Orderly Disorder>

Enrique Rojo Asín, Pamplona





Sandri, P. Painting (Composition with 11 wooden panels, 17 wood slats and 4 colours) Softening the Margin. Group exhibition?Project175?Zurich: 2016. ? Sandri, P.

By definition, order in architectural terms is defined as the organization of constructive elements –either structural or not- in a given space, being the organization given by an “intelligent” individual.

Therefore, order, as dependant of an individual, does not follow a certain pattern. Supposedly, there are no formulas to evaluate if a building has an intrinsic order or not.
However, historically, there has been a social, and even, architectural convention of how constructions should be designed according to pre-stablished orders. Actually, even though modernity was meant to be a period of new architecture ideas in order to exceed the past, now that modernity has ended, it can be said that in the end, modernity was in a way not more than new constraints for architecture design.
It is almost impossible not to recall about order when imaging buildings. As appointed by N. A. Salingaros, human brain tends to like what he can understand, and in the architecture sense, that means simple forms and structures that clearly show the action of gravity (1).
Even historians tend to catalogue or classify buildings according to these rules in an act of simplification for the masses. In addition, socially, unexpected changes are not usually well taken, and breaking up with the stablished orders need time to assimilate as we tend to trust what we already know or have experienced.

In an attempt to finally surpass given orders, architects should try to conceive buildings by an “orderly disorder”, an order specifically created for each building that losses his meaning out of its own elements, circumstances and construction. Apparently, at a first glance, inhabitants of that system could not understand the organization of the space. It will take an intellectual approach to the building to discover its internal structure, its very own nature. Inhabitants will participate of buildings by a process of discovery instead of the actual promoted “inclusive architecture” that pretends to include people in the means of architecture by public voting, a voting that normally takes only to account the formal appearance of buildings. Wouldn’t be better to make people experience space in order to understand it than just simplify architecture and its formal definition to some pre-stablished rules?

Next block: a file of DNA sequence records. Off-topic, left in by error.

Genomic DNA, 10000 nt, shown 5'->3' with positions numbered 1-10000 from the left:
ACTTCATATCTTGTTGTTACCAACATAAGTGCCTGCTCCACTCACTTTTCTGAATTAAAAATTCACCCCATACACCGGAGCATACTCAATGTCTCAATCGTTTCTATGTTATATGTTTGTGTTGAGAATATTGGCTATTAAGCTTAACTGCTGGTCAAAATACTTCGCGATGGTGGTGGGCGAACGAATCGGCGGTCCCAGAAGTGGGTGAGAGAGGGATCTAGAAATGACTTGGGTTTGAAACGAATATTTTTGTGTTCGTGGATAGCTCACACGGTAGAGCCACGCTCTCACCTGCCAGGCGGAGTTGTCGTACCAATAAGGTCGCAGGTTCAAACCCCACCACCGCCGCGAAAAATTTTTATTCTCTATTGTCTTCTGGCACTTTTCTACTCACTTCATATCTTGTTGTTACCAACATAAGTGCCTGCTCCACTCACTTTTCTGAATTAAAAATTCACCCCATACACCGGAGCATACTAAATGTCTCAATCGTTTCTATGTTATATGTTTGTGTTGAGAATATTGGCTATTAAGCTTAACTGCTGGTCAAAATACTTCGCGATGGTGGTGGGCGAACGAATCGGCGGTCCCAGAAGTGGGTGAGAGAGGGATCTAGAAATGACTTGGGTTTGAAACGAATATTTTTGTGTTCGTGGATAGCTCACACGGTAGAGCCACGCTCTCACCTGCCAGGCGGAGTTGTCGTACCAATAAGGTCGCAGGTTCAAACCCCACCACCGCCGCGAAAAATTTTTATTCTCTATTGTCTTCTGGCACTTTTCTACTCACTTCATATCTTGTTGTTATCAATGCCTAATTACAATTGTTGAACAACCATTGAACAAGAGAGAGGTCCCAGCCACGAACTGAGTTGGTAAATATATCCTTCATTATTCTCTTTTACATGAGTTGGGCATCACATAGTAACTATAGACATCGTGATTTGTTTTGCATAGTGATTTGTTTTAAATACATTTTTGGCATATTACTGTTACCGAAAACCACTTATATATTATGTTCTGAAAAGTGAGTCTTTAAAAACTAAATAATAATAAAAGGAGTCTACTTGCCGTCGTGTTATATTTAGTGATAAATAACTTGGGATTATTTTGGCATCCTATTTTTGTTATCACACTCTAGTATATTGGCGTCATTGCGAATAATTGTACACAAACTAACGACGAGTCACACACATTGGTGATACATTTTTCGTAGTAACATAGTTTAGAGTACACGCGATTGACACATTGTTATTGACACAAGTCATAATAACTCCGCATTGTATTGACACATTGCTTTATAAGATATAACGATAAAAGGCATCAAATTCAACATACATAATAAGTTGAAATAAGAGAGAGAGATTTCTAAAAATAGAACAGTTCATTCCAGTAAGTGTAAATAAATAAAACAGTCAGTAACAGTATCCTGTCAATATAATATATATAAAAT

To do so, it will be necessary to accept the unexpected and the idea of continuous change in order to recognise the restricted space. It is important to note the restriction concept because, as L. Mansilla and E. Tuñón explains, “restriction is no more than the other side of equality and diversity(2)” and so, the only way to perceive change is to restrict space with architecture elements: walls, columns, beams, etc.
In addition, to achieve an “orderly disordered” design, architects need to look for processes of restraint from the project and its final form. Scaling (3) , creation of diagrams of spatial structures and so on are necessary to move away from pre-conceived formal solutions in the architects’ minds.
Finally, it has to be understood that to conceive a work of architecture should not only promote an experience of the world(4), but also to stablish a form of knowledge between the world and the building itself.


Notes:


(1) Salingaros, N. A. Unified Architecture Theory: Form, Language, Complexity. Portland: Sustasis Foundation, 2012.
(2) Mansilla, L. & Tuñón, E. –Editor: Capitel, A.- Musac. Seis Paisajes. Sobre arquitectura moderna y contemporánea. Una antología: 122-127. Buenos Aires: Textos de Arquitectura y diseño, 2016 –translated-
(3) Def. Scaling: a linear transformation that enlarges or diminishes objects.
Mansilla, L. & Tuñón, E. ibid.
(4) Pezo Von Ellrichshausen. Prologue. Spatial Structure: 8-13. Copenhagen: Architectural Publisher B, 2016

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